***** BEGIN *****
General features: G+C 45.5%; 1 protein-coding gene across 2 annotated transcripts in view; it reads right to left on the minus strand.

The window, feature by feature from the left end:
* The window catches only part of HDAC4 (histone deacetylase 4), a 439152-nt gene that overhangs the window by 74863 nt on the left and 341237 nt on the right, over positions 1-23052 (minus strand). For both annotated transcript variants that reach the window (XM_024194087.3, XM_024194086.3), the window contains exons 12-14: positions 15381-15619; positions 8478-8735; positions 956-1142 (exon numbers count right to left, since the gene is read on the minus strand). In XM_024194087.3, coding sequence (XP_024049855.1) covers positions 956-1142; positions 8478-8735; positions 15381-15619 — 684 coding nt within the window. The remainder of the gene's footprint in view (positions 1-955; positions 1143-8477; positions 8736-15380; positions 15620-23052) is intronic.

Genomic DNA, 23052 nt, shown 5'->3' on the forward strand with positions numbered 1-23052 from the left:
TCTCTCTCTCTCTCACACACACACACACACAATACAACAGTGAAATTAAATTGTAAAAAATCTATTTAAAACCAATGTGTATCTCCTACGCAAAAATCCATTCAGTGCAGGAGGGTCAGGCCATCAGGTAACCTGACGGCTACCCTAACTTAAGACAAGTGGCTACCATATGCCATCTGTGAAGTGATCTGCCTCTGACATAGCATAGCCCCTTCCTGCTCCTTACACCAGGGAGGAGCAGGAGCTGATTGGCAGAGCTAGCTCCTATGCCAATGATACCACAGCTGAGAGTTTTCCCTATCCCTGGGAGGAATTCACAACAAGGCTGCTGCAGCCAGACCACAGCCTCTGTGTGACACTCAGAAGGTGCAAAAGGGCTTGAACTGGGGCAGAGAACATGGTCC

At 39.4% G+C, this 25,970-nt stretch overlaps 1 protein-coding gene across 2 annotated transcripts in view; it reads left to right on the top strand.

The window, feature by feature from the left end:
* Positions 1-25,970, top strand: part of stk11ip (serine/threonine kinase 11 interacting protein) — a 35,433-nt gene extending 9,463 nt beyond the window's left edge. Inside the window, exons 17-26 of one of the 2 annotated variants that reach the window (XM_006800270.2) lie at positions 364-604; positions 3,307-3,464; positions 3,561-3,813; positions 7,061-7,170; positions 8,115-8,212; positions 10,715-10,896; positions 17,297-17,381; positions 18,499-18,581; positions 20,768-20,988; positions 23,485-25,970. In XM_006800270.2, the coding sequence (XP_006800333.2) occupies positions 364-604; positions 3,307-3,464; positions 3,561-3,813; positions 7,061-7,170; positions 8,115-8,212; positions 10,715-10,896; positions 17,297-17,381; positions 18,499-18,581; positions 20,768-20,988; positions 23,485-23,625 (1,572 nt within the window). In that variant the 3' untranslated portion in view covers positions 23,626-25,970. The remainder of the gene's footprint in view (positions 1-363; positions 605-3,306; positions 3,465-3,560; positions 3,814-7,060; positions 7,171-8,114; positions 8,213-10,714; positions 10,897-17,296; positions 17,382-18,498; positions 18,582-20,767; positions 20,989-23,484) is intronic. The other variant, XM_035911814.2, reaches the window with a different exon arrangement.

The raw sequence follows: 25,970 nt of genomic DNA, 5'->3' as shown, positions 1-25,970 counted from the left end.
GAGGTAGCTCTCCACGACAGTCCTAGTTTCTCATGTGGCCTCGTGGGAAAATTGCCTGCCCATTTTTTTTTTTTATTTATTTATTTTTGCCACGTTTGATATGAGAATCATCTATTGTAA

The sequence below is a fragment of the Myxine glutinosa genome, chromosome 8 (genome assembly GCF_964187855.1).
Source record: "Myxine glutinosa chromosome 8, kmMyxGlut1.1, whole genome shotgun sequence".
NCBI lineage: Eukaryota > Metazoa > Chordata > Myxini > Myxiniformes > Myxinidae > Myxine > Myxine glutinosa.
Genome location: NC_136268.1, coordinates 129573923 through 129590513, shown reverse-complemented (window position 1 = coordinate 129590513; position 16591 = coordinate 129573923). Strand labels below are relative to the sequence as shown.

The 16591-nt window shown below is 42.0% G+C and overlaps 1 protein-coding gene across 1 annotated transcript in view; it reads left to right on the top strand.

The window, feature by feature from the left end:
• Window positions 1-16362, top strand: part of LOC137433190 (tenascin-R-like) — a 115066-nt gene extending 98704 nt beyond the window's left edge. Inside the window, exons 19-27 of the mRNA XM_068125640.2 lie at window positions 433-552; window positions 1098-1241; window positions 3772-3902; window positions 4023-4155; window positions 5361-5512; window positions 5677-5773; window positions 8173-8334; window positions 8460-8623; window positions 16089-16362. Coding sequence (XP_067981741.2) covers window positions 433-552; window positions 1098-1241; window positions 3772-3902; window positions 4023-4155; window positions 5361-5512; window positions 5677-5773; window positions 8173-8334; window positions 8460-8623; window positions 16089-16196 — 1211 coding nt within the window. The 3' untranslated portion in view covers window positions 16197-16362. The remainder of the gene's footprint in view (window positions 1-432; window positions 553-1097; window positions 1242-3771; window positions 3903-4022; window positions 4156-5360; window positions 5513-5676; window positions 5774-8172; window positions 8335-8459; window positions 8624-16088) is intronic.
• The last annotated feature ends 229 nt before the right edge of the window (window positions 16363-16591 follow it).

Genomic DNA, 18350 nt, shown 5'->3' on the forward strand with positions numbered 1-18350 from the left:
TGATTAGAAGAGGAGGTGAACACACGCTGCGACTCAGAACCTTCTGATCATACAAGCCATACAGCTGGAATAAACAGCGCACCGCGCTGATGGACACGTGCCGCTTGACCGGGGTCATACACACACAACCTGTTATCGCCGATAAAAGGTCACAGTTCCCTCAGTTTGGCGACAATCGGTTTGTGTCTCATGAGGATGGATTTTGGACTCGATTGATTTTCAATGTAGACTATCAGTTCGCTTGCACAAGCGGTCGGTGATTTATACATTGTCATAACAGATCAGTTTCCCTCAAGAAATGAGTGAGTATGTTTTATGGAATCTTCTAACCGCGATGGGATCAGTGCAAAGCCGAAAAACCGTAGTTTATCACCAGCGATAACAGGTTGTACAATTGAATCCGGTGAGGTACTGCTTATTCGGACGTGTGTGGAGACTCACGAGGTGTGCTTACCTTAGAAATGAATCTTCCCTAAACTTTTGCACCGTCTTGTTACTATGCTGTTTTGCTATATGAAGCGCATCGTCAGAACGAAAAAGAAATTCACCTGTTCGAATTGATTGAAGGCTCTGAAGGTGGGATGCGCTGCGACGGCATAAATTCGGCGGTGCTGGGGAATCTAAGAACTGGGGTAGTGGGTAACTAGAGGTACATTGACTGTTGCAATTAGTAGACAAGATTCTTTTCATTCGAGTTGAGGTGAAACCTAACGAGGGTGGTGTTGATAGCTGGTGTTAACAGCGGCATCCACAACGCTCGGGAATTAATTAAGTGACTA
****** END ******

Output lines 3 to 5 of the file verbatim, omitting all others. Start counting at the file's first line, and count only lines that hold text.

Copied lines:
* The window catches only part of HDAC4 (histone deacetylase 4), a 439152-nt gene that overhangs the window by 74863 nt on the left and 341237 nt on the right, over positions 1-23052 (minus strand). For both annotated transcript variants that reach the window (XM_024194087.3, XM_024194086.3), the window contains exons 12-14: positions 15381-15619; positions 8478-8735; positions 956-1142 (exon numbers count right to left, since the gene is read on the minus strand). In XM_024194087.3, coding sequence (XP_024049855.1) covers positions 956-1142; positions 8478-8735; positions 15381-15619 — 684 coding nt within the window. The remainder of the gene's footprint in view (positions 1-955; positions 1143-8477; positions 8736-15380; positions 15620-23052) is intronic.

Genomic DNA, 23052 nt, shown 5'->3' on the forward strand with positions numbered 1-23052 from the left:
TCTCTCTCTCTCTCACACACACACACACACAATACAACAGTGAAATTAAATTGTAAAAAATCTATTTAAAACCAATGTGTATCTCCTACGCAAAAATCCATTCAGTGCAGGAGGGTCAGGCCATCAGGTAACCTGACGGCTACCCTAACTTAAGACAAGTGGCTACCATATGCCATCTGTGAAGTGATCTGCCTCTGACATAGCATAGCCCCTTCCTGCTCCTTACACCAGGGAGGAGCAGGAGCTGATTGGCAGAGCTAGCTCCTATGCCAATGATACCACAGCTGAGAGTTTTCCCTATCCCTGGGAGGAATTCACAACAAGGCTGCTGCAGCCAGACCACAGCCTCTGTGTGACACTCAGAAGGTGCAAAAGGGCTTGAACTGGGGCAGAGAACATGGTCC